"Courts that have faced the problem (of allocation of the burden of proof in negative declaration controversies) place the initial burden of demonstrating the existence of 'substantial environmental issues' on the plaintiff. The plaintiff's obligation is satisfied if a deficiency in the administrative record can be established." Pokorny v. Costle, 464 F.Supp. 1273, 1276 (D.Neb.1979) (citations omitted)
The agency noted that under the original design, the Salem pool would accommodate four years worth of spent fuel; under the revised configuration, as much as 15 years of nuclear wastes could be stored; therefore, the difference between the two plans was that under the new arrangement, four to 15 year old spent fuel would be located at the Salem I facility instead of being shipped off site. This analysis was faulty, however, inasmuch as no attention was paid to the fact that under the new design, all of the spent fuel assemblies were located in greater proximity to each other. The analytical shortcoming was rectified by the Licensing Board, though, as discussed in the text infra
The appraisal explored-and discounted-the possibility that small leaks could develop in fuel assemblies stored under water for a period of up to 15 years, noting that there had been no significant leakage from reactor fuel stored over a sizeable period of time at other sites in the country. Additionally, the appraisal concluded that there would be little significant impact relating to the release of radioactive gas, the contamination of surrounding waters, or occupational exposure. Salem I Environmental Impact Appraisal, supra note 5, Appendix at 40a-47a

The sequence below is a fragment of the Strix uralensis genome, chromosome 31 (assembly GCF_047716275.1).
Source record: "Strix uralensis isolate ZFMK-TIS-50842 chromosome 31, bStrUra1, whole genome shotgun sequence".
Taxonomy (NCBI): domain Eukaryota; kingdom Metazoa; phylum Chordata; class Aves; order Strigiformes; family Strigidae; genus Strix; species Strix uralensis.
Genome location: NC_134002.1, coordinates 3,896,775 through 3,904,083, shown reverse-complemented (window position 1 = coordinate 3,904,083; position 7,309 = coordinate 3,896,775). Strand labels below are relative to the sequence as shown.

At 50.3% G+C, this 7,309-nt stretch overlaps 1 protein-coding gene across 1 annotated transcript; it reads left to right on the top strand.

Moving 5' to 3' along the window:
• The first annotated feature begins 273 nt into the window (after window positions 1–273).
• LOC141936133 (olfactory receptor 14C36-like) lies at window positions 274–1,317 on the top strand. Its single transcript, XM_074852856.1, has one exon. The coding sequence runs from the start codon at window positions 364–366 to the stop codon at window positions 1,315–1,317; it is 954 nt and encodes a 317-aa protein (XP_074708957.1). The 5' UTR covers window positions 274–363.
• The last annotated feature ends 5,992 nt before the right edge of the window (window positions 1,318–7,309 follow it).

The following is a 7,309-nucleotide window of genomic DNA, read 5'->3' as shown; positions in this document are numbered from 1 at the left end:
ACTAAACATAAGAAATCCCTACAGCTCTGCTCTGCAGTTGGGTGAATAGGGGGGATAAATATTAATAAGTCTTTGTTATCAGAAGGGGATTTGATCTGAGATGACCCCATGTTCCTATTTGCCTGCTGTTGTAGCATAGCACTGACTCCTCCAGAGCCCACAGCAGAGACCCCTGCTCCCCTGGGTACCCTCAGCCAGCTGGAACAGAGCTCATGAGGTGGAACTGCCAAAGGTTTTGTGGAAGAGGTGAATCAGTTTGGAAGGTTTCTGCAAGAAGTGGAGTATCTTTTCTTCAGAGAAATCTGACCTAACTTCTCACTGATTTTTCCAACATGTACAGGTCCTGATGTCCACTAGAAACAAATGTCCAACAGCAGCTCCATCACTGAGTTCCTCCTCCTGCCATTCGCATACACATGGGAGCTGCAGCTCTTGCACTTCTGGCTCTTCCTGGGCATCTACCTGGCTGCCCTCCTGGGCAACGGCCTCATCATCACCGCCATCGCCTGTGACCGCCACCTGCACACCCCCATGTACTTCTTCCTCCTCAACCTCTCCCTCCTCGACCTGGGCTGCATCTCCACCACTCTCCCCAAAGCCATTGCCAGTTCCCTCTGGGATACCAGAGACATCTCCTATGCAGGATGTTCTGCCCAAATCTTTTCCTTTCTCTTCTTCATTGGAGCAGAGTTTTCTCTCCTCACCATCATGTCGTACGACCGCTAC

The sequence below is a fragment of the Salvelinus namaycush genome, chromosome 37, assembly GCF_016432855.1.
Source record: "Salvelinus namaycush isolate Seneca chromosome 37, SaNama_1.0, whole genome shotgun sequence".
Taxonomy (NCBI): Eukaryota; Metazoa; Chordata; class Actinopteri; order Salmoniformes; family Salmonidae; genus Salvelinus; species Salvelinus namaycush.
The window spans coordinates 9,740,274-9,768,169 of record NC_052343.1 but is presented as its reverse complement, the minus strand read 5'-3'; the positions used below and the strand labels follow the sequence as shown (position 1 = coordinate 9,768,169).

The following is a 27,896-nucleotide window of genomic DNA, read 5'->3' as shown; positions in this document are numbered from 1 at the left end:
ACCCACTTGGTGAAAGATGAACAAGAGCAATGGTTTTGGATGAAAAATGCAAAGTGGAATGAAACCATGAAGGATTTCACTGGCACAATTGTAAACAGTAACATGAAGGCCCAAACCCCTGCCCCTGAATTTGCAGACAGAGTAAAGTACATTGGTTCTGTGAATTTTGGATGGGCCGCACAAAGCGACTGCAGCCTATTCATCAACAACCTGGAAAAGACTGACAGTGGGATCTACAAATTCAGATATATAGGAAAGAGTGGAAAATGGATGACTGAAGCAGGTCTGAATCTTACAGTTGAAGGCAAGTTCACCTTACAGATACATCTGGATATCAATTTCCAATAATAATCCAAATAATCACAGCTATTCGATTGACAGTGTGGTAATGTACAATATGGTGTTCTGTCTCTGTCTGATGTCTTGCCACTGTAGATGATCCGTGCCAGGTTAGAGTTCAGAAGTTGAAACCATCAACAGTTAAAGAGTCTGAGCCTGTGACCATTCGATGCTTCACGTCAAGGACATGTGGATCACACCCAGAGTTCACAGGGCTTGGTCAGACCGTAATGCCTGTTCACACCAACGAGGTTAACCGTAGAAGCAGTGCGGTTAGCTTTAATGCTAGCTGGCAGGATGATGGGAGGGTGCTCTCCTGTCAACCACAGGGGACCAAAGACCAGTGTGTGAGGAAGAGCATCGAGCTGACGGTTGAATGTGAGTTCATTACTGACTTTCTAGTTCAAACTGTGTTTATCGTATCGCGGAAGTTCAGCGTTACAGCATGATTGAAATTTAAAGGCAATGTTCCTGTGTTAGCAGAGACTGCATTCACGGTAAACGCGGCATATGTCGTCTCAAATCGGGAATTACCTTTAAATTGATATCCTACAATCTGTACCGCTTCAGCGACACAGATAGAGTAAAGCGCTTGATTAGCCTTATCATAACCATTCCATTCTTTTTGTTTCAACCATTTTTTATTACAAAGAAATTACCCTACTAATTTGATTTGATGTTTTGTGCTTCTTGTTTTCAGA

In its GEIS report on spent fuel storage, see p. 4 supra, the Commission directed that with respect to each proposed waste storage expansion, five specific factors be "applied, balanced, and weighed." Accordingly, the Environmental Impact Appraisal prepared for the Salem I expansion concluded that: a) the proposed expansion would have a benefit independent of similar licensing actions designed to ameliorate the shortage of spent fuel capacity; b) the action would not constitute a commitment of resources tending to foreclose alternatives available with respect to other similar licensing proposals; c) the environmental impacts associated with the Salem I action could be adequately addressed within the context of the pending applications; d) all technical issues that arose during review of the Salem I proposal had been resolved; and e) a deferral of the proposed licensing action would result in substantial harm to the public interest. Salem I Environmental Impact Appraisal, supra note 5, Appendix at 57a-61a
Public Service Electric and Gas Co., supra, 12 N.R.C. at 439. Criticality is attained when the ratio of the number of neutrons produced from fission in each generation to the number of neutrons produced in the preceding generation equals 1.0. NRC regulations specify that the maximum acceptable level permitted for spent fuel pools is 0.95. Unrebutted evidence introduced during the proceedings below indicate that the criticality factor for the redesigned Salem I plant is less than 0.90, even without allowing for the presence of boron in the spent pool water